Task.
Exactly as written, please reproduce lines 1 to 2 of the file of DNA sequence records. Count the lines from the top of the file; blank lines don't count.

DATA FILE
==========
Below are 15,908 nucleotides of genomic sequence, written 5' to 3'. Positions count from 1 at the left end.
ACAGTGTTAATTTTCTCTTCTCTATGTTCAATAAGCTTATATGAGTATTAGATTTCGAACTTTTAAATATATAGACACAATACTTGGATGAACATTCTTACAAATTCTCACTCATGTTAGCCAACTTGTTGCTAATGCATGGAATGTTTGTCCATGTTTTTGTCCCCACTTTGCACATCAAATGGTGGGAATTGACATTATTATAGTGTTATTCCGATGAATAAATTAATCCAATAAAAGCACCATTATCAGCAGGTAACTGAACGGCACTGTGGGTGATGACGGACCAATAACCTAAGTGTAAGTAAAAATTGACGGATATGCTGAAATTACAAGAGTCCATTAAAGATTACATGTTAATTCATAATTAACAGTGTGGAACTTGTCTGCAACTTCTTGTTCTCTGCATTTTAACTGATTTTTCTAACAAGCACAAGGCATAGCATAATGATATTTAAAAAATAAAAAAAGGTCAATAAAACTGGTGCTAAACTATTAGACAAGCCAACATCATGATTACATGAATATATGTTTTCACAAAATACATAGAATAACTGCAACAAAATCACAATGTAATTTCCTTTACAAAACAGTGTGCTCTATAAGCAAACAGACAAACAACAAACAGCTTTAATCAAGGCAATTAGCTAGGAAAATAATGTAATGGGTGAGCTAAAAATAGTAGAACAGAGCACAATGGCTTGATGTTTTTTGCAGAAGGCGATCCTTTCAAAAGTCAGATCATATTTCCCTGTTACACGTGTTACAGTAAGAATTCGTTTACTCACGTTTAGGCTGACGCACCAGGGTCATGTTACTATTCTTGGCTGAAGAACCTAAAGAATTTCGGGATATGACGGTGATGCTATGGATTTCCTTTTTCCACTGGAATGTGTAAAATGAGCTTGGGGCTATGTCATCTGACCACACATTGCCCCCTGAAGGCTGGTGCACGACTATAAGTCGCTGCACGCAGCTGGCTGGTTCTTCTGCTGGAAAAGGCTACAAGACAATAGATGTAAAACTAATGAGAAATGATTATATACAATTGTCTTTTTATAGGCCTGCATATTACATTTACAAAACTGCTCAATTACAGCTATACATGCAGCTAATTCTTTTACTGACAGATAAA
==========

Below are 15,908 nucleotides of genomic sequence, written 5' to 3'. Positions count from 1 at the left end.
ACAGTGTTAATTTTCTCTTCTCTATGTTCAATAAGCTTATATGAGTATTAGATTTCGAACTTTTAAATATATAGACACAATACTTGGATGAACATTCTTACAAATTCTCACTCATGTTAGCCAACTTGTTGCTAATGCATGGAATGTTTGTCCATGTTTTTGTCCCCACTTTGCACATCAAATGGTGGGAATTGACATTATTATAGTGTTATTCCGATGAATAAATTAATCCAATAAAAGCACCATTATCAGCAGGTAACTGAACGGCACTGTGGGTGATGACGGACCAATAACCTAAGTGTAAGTAAAAATTGACGGATATGCTGAAATTACAAGAGTCCATTAAAGATTACATGTTAATTCATAATTAACAGTGTGGAACTTGTCTGCAACTTCTTGTTCTCTGCATTTTAACTGATTTTTCTAACAAGCACAAGGCATAGCATAATGATATTTAAAAAATAAAAAAAGGTCAATAAAACTGGTGCTAAACTATTAGACAAGCCAACATCATGATTACATGAATATATGTTTTCACAAAATACATAGAATAACTGCAACAAAATCACAATGTAATTTCCTTTACAAAACAGTGTGCTCTATAAGCAAACAGACAAACAACAAACAGCTTTAATCAAGGCAATTAGCTAGGAAAATAATGTAATGGGTGAGCTAAAAATAGTAGAACAGAGCACAATGGCTTGATGTTTTTTGCAGAAGGCGATCCTTTCAAAAGTCAGATCATATTTCCCTGTTACACGTGTTACAGTAAGAATTCGTTTACTCACGTTTAGGCTGACGCACCAGGGTCATGTTACTATTCTTGGCTGAAGAACCTAAAGAATTTCGGGATATGACGGTGATGCTATGGATTTCCTTTTTCCACTGGAATGTGTAAAATGAGCTTGGGGCTATGTCATCTGACCACACATTGCCCCCTGAAGGCTGGTGCACGACTATAAGTCGCTGCACGCAGCTGGCTGGTTCTTCTGCTGGAAAAGGCTACAAGACAATAGATGTAAAACTAATGAGAAATGATTATATACAATTGTCTTTTTATAGGCCTGCATATTACATTTACAAAACTGCTCAATTACAGCTATACATGCAGCTAATTCTTTTACTGACAGATAAA